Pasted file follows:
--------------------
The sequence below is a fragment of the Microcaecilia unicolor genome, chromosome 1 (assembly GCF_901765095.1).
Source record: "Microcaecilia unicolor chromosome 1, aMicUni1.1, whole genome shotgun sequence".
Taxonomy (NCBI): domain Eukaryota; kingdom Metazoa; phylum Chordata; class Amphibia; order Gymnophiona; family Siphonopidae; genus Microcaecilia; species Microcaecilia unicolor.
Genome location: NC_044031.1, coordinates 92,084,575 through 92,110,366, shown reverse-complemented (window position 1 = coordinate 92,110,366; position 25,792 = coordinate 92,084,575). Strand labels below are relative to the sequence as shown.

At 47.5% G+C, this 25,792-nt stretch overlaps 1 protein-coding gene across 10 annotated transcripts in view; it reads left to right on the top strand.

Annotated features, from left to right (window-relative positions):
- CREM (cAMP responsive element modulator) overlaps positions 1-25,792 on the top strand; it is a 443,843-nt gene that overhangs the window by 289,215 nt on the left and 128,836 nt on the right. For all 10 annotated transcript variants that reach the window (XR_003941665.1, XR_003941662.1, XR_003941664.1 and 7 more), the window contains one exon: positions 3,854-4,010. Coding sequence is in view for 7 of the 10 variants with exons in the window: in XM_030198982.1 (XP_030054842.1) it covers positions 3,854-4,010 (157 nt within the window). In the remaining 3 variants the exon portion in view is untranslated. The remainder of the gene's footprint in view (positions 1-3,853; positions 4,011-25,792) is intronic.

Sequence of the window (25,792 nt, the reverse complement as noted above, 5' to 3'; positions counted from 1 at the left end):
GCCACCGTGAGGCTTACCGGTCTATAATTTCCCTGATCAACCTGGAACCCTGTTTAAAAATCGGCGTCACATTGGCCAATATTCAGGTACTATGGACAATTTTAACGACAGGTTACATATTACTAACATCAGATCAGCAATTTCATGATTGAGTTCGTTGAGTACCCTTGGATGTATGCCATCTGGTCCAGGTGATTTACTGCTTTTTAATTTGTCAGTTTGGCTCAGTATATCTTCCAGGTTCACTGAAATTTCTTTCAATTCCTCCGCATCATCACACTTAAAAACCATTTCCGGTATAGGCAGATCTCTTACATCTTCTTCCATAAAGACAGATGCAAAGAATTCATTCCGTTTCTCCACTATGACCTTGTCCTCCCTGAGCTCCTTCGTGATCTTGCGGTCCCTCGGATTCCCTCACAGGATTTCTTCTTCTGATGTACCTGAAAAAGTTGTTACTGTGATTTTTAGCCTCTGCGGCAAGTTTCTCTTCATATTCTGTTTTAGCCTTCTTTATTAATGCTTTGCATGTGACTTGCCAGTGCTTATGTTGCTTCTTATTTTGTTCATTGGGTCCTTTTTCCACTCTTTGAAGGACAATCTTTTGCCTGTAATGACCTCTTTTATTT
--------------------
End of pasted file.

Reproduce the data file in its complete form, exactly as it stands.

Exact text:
The sequence below is a fragment of the Microcaecilia unicolor genome, chromosome 1 (assembly GCF_901765095.1).
Source record: "Microcaecilia unicolor chromosome 1, aMicUni1.1, whole genome shotgun sequence".
Taxonomy (NCBI): domain Eukaryota; kingdom Metazoa; phylum Chordata; class Amphibia; order Gymnophiona; family Siphonopidae; genus Microcaecilia; species Microcaecilia unicolor.
Genome location: NC_044031.1, coordinates 92,084,575 through 92,110,366, shown reverse-complemented (window position 1 = coordinate 92,110,366; position 25,792 = coordinate 92,084,575). Strand labels below are relative to the sequence as shown.

At 47.5% G+C, this 25,792-nt stretch overlaps 1 protein-coding gene across 10 annotated transcripts in view; it reads left to right on the top strand.

Annotated features, from left to right (window-relative positions):
- CREM (cAMP responsive element modulator) overlaps positions 1-25,792 on the top strand; it is a 443,843-nt gene that overhangs the window by 289,215 nt on the left and 128,836 nt on the right. For all 10 annotated transcript variants that reach the window (XR_003941665.1, XR_003941662.1, XR_003941664.1 and 7 more), the window contains one exon: positions 3,854-4,010. Coding sequence is in view for 7 of the 10 variants with exons in the window: in XM_030198982.1 (XP_030054842.1) it covers positions 3,854-4,010 (157 nt within the window). In the remaining 3 variants the exon portion in view is untranslated. The remainder of the gene's footprint in view (positions 1-3,853; positions 4,011-25,792) is intronic.

Sequence of the window (25,792 nt, the reverse complement as noted above, 5' to 3'; positions counted from 1 at the left end):
GCCACCGTGAGGCTTACCGGTCTATAATTTCCCTGATCAACCTGGAACCCTGTTTAAAAATCGGCGTCACATTGGCCAATATTCAGGTACTATGGACAATTTTAACGACAGGTTACATATTACTAACATCAGATCAGCAATTTCATGATTGAGTTCGTTGAGTACCCTTGGATGTATGCCATCTGGTCCAGGTGATTTACTGCTTTTTAATTTGTCAGTTTGGCTCAGTATATCTTCCAGGTTCACTGAAATTTCTTTCAATTCCTCCGCATCATCACACTTAAAAACCATTTCCGGTATAGGCAGATCTCTTACATCTTCTTCCATAAAGACAGATGCAAAGAATTCATTCCGTTTCTCCACTATGACCTTGTCCTCCCTGAGCTCCTTCGTGATCTTGCGGTCCCTCGGATTCCCTCACAGGATTTCTTCTTCTGATGTACCTGAAAAAGTTGTTACTGTGATTTTTAGCCTCTGCGGCAAGTTTCTCTTCATATTCTGTTTTAGCCTTCTTTATTAATGCTTTGCATGTGACTTGCCAGTGCTTATGTTGCTTCTTATTTTGTTCATTGGGTCCTTTTTCCACTCTTTGAAGGACAATCTTTTGCCTGTAATGACCTCTTTTATTT